Saturday, February 2, 2008

Visual-Based Search Aims to End Online Video Copyright Wars

Eyealike Copyright helps media content producers quickly eliminate massive amounts of online copy infringement that result in losses of millions of royalty dollars everyday. The new solution is unique in its ability to automatically analyze every aspect of video content simultaneously by image, motion, and face to deliver unprecedented speed, scale, and relevancy of recognizing and flagging any video content that is being served illegally online. The technology is specifically designed to help enforce copyright laws across User Generated Content (UGC) websites, while also giving both content producers and expediters the necessary tools to support the 'fair use' doctrine, which protects people who use copyrighted material for scholarship or review.

Ending the Copyright Law Wars Online

One need not look any further than the $1B lawsuit Viacom has imposed upon YouTube/Google to realize that copyright infringement is at the top of nearly every media content producers mind. In addition, a report published by the Motion Picture Association of America in May 2006 found that the major U.S. movie studios lost $2.3 billion to Internet piracy in 2005, which doesn't even account for infringement taking place throughout industries like television, music videos, and sports.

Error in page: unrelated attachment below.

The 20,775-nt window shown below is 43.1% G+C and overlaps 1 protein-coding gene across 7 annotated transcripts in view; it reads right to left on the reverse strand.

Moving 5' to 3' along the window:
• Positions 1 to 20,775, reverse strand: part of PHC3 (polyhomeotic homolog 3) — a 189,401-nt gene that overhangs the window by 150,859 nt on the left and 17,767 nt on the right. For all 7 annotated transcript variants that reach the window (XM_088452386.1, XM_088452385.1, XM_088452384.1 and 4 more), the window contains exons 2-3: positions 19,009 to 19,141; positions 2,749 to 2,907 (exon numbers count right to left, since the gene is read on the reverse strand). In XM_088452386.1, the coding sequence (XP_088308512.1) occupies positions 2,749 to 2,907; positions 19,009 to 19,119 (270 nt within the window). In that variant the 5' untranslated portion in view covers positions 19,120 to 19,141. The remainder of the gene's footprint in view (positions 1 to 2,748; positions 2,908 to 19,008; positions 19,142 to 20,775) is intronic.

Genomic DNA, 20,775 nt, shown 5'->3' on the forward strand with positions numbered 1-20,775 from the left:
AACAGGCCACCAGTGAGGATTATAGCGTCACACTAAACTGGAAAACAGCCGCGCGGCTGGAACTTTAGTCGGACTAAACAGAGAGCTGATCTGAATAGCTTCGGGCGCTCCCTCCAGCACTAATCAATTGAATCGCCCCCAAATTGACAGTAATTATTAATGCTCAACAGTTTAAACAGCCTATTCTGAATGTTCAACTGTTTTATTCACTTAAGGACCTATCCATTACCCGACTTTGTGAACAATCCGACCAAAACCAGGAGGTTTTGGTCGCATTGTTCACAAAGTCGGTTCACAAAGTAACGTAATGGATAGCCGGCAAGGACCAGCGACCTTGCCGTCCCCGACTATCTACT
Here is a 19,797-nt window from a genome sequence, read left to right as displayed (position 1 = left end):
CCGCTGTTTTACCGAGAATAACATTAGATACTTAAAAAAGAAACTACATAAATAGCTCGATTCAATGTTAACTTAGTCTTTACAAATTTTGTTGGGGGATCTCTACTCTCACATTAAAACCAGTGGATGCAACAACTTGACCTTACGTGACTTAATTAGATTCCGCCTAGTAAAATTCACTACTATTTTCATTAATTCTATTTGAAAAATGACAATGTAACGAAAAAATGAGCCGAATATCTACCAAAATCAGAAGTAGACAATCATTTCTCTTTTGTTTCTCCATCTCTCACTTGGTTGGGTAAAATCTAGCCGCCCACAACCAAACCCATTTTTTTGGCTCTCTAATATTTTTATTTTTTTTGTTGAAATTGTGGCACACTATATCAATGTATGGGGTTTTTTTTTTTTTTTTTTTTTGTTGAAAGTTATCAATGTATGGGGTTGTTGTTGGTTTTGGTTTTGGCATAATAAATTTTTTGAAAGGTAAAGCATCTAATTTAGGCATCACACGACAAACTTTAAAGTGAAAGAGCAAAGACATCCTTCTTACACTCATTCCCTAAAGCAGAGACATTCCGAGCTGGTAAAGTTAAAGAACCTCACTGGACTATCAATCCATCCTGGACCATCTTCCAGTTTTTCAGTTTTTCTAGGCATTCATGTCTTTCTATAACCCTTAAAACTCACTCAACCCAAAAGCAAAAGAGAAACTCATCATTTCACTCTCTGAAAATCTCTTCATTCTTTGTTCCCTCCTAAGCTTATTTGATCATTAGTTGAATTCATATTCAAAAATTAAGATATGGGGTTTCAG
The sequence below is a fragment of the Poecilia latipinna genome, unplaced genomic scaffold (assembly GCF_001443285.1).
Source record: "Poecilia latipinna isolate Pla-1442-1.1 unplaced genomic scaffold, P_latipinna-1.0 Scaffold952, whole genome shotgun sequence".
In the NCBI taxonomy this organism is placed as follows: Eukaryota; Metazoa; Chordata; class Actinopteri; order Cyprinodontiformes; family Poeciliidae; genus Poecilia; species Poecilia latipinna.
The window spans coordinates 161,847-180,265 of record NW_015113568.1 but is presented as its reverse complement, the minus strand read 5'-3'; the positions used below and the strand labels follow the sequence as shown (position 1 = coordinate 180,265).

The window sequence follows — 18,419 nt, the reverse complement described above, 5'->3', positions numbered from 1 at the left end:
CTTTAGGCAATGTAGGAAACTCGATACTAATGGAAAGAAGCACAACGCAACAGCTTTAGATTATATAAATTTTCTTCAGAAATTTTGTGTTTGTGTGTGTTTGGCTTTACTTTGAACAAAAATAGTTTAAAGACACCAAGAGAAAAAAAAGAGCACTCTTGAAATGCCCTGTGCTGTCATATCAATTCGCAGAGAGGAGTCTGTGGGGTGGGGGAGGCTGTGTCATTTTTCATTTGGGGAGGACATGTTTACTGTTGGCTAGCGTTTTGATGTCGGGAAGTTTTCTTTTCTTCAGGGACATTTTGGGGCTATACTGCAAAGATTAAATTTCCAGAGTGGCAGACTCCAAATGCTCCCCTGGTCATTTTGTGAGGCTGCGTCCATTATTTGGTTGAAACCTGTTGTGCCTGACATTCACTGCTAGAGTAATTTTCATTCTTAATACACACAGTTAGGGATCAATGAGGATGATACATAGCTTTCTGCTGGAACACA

While Google/YouTube and MySpace, among others, have been using various forms of copyright filtering technology and even human editors, these solutions in many cases require the utilization of audio, pre-tagged text, meta data, watermarks, and people to identify video clips or certain objects like faces within video clips. The challenge with relying on these approaches is that they can't scale to automatically distinguish between outright copyright infringement and legitimate use of short sections of copyrighted material, especially as infringed content is edited, cropped, and recompressed several times.

A Unique Visual-Based Search Approach

Eyealike Copyright is powered by the patent-pending Eyealike Visual Search Platform (VS), which allows for highly intelligent indexing and analysis to process hundreds of images and video clips per minute by still objects, object movement, and facial recognition.

For more information, visit

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